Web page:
From upstairs, I hear the plaintive cry of a baby. My daughter has woken and needs milk and cuddles to resettle. Easing both my child and computer off my legs, I put a blanket over my son before rushing upstairs.

In the dark, soothing warmth of her room, I rock her gently while singing softly. Her slightly damp and sweet-smelling weight is heavy in my arms. When it seems she is asleep, I attempt to ease her back into her bed.

But its no good. As soon as her body touches the cot she goes rigid in my arms, screaming once more. I immediately pick her up again, starting the rocking/singing dance once more. And then again. And then again.

Forty minutes later, my daughter finally asleep, I stagger downstairs. On the sofa, my son has fallen asleep. I carry his weight upstairs, put him into his bed, drape a towel across his rug and floor in case of any more sickness, turn on his nightlight and tuck his two other favourite stuffed animals into his arms.

I retrieve Teddy from the washer and sit him on the radiator, so that when my son wakes the bear will be ready to go. I put the sick covered clothes onto a wash and then make a cup of tea.

‘His fingers traced the damp fabric of her dress, a tantalising line across the swell of her-’

There was limited contraception in early nineteenth century England, and what existed was mostly unsuccessful. I know, because I have researched the matter thoroughly, including a trip to a museum where I looked at the sad remains of a sheep gut condom. Should my hero and heroine carry on with their yet unwritten tryst (and they will) the chances of conception are quite high. I want to shake my heroine from across the page, tell her to abandon the path of desire and take to a nunnery, where she can sleep (sweet, precious sleep), wear clean clothing (albeit a habit) and sit in the quiet. The blissful quiet.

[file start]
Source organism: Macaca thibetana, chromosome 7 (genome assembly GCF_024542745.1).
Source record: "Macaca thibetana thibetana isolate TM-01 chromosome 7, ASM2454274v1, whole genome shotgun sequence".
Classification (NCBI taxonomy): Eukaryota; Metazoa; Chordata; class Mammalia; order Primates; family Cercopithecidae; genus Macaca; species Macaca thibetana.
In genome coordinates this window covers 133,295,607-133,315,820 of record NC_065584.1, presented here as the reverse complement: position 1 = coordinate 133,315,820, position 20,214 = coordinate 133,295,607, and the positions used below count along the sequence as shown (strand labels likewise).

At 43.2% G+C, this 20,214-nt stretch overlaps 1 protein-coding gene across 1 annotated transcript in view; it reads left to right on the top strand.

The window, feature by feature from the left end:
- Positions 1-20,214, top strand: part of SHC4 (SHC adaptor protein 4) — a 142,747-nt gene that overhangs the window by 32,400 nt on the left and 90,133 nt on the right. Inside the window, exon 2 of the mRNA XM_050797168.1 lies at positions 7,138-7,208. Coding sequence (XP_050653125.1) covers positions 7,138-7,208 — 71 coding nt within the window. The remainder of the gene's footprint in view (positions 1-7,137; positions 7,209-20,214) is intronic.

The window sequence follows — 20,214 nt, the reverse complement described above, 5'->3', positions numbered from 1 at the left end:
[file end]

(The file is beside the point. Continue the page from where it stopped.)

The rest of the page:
But she can’t give up on desire, or the purpose of my book will cease to exist. And I need my book to exist so that I might pay towards the upkeep of my own consequences of desire: my two children. And since having children, writing has been a hard slog. Try giving birth to an eight-pound baby without pain relief and then being asked to write an erotic short story with lots of penetrative sex. It just isn’t going to happen.

I drink my tea, staring at my laptop. Shaking off my tiredness, I flex my fingers and return to the nineteenth century, to my hero and heroine, to their upcoming passion.

‘His fingers traced the damp fabric of her dress, a tantalising line across the swell of her-’

From upstairs, another cry; it’s going to be one of those nights. I turn off my laptop, putting my character’s sex-life on hold. I can put my imagination on standby. The novel can wait.

My children can’t.

 

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By day Sharon mothers two smalls, watching more Peppa Pig than can possibly be healthy and consuming vast quantities of coffee. By night she writes historical romance, complete with ripped bodices and perfect saddle muscles, while drinking the sweet nectar that is wine. She doesn’t sleep. She never sleeps.

2 COMMENTS

    • Thanks Donna. The extract is from a book I finished late last year. Happy to say they eventually did get to have sex. It wasn’t her back that was involved in this scene, thus the word ‘swell’.x